There are signs on every subway train that read, “Priority seating for persons with disabilities” above the two-person seats at the ends of each train. There are also signs that run across the top of the train next to the advertisements that say, “Offer your seat to an elderly, disabled, or pregnant person. Even better, add a smile.” This is all very considerate and necessary however I doubt I’d be met with a “smile” if I were to ask someone to let me sit down. There have been times when I’ve been tempted and my ankle pain has been verging on horrific. But I’m way too intimidated and chicken, really, to actually attempt to ask someone to give up his or her seat for me. Part of me is curious to see what the response would be, though. Surprise? Scorn? Annoyance? A flat-out “NO?” Insults? I’m still feeling too fragile and new here to attempt it right now and my goal of the day is usually to just get from point A to B without additional drama or problems.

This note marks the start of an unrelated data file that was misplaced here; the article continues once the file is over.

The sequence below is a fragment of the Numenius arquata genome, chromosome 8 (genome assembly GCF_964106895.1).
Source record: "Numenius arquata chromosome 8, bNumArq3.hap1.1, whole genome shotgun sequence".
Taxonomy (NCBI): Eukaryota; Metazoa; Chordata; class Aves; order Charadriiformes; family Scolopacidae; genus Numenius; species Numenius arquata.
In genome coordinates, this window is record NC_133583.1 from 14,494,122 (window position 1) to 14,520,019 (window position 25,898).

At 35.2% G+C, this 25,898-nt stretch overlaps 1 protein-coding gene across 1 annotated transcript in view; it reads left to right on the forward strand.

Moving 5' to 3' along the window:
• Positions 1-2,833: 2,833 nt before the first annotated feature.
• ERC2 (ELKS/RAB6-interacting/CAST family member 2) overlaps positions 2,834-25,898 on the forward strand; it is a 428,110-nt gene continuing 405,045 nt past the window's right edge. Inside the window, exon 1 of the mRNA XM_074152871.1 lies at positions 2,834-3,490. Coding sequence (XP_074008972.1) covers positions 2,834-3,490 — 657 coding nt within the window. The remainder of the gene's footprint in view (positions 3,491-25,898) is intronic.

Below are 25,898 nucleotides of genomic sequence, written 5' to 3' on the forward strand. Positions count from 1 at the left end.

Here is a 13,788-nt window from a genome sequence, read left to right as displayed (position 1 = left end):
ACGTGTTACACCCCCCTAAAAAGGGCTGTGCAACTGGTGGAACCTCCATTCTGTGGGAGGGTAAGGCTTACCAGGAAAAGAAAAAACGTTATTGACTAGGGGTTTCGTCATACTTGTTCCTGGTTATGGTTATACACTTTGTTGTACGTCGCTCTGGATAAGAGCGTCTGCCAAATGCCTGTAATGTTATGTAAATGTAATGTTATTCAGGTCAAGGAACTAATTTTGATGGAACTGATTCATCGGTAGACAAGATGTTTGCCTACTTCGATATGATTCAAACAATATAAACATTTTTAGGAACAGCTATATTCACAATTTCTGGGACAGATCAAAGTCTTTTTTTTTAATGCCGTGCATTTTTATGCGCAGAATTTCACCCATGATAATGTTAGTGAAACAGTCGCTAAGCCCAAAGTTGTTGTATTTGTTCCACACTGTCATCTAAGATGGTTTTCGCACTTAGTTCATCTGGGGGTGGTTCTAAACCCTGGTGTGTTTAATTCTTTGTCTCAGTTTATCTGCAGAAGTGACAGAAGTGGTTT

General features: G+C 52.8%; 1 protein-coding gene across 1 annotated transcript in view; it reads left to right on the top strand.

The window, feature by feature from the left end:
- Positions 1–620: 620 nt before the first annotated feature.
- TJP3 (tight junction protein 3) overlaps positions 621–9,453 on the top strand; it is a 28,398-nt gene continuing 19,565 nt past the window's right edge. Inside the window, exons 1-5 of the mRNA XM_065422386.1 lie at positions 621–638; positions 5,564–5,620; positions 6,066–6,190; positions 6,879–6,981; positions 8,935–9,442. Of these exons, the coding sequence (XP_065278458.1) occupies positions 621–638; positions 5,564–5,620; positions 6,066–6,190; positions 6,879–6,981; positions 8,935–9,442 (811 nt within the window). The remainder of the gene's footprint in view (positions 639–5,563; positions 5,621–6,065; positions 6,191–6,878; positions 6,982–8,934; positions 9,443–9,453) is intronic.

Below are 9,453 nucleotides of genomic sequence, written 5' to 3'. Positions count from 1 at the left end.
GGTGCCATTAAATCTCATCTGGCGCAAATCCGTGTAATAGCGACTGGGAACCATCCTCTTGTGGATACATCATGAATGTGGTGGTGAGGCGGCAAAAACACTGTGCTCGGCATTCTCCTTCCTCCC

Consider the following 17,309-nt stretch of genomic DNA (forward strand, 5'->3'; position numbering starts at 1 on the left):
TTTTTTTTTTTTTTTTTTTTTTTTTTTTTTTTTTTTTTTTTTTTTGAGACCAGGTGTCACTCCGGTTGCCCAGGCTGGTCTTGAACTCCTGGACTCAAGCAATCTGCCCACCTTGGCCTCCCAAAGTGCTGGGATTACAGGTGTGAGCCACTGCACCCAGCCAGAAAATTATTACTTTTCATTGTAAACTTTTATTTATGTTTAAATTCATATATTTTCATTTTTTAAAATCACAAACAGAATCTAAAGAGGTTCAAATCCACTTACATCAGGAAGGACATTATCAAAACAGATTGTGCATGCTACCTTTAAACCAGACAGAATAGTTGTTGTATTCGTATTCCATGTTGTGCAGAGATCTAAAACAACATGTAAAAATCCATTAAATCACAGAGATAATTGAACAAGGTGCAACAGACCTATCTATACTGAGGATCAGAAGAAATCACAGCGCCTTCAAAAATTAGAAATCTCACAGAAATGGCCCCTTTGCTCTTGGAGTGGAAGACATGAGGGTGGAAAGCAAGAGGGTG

However. I hate to say it and label myself as such, but I am a “disabled” person in many respects. I have chronic RA pain, which is often unpredictable and unforgiving in its assault on my body. And more specifically, I have a very painful and swollen right ankle and foot that’s in a constant state of some degree of a flare-up. Being forced to stand for any period of time is even more painful than walking on it. The main challenge with this “disability” situation on the subway is that I don’t LOOK disabled, of course. The “Invisible Illness Problem” strikes again. I look young and healthy and “normal” on the outside even if I’m silently suffering.

How I handle public transit and my RA